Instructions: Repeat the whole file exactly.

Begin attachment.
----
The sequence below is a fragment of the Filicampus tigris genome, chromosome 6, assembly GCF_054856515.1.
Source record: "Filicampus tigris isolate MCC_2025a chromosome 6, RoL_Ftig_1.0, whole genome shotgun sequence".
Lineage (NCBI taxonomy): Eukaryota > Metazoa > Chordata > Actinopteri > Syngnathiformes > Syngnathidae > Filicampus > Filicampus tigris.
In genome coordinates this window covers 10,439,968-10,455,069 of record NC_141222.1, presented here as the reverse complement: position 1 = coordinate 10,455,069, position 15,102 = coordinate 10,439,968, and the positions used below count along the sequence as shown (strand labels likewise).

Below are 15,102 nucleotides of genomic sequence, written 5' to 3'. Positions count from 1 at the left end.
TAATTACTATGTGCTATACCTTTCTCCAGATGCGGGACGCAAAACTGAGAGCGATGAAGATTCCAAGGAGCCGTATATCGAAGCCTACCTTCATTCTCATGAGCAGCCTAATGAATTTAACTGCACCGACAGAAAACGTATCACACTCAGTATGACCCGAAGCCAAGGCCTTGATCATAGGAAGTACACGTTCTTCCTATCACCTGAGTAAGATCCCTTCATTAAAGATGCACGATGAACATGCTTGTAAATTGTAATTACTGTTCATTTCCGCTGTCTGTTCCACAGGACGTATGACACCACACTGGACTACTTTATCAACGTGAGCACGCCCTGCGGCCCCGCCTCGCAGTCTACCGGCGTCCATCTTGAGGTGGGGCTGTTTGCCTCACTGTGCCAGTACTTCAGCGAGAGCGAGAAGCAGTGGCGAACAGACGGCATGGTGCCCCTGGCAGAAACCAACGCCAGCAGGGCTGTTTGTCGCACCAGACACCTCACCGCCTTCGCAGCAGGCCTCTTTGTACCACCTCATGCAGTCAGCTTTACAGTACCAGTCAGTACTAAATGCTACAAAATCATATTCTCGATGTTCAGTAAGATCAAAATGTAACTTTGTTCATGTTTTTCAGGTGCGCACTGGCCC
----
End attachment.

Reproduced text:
The sequence below is a fragment of the Filicampus tigris genome, chromosome 6, assembly GCF_054856515.1.
Source record: "Filicampus tigris isolate MCC_2025a chromosome 6, RoL_Ftig_1.0, whole genome shotgun sequence".
Lineage (NCBI taxonomy): Eukaryota > Metazoa > Chordata > Actinopteri > Syngnathiformes > Syngnathidae > Filicampus > Filicampus tigris.
In genome coordinates this window covers 10,439,968-10,455,069 of record NC_141222.1, presented here as the reverse complement: position 1 = coordinate 10,455,069, position 15,102 = coordinate 10,439,968, and the positions used below count along the sequence as shown (strand labels likewise).

Below are 15,102 nucleotides of genomic sequence, written 5' to 3'. Positions count from 1 at the left end.
TAATTACTATGTGCTATACCTTTCTCCAGATGCGGGACGCAAAACTGAGAGCGATGAAGATTCCAAGGAGCCGTATATCGAAGCCTACCTTCATTCTCATGAGCAGCCTAATGAATTTAACTGCACCGACAGAAAACGTATCACACTCAGTATGACCCGAAGCCAAGGCCTTGATCATAGGAAGTACACGTTCTTCCTATCACCTGAGTAAGATCCCTTCATTAAAGATGCACGATGAACATGCTTGTAAATTGTAATTACTGTTCATTTCCGCTGTCTGTTCCACAGGACGTATGACACCACACTGGACTACTTTATCAACGTGAGCACGCCCTGCGGCCCCGCCTCGCAGTCTACCGGCGTCCATCTTGAGGTGGGGCTGTTTGCCTCACTGTGCCAGTACTTCAGCGAGAGCGAGAAGCAGTGGCGAACAGACGGCATGGTGCCCCTGGCAGAAACCAACGCCAGCAGGGCTGTTTGTCGCACCAGACACCTCACCGCCTTCGCAGCAGGCCTCTTTGTACCACCTCATGCAGTCAGCTTTACAGTACCAGTCAGTACTAAATGCTACAAAATCATATTCTCGATGTTCAGTAAGATCAAAATGTAACTTTGTTCATGTTTTTCAGGTGCGCACTGGCCC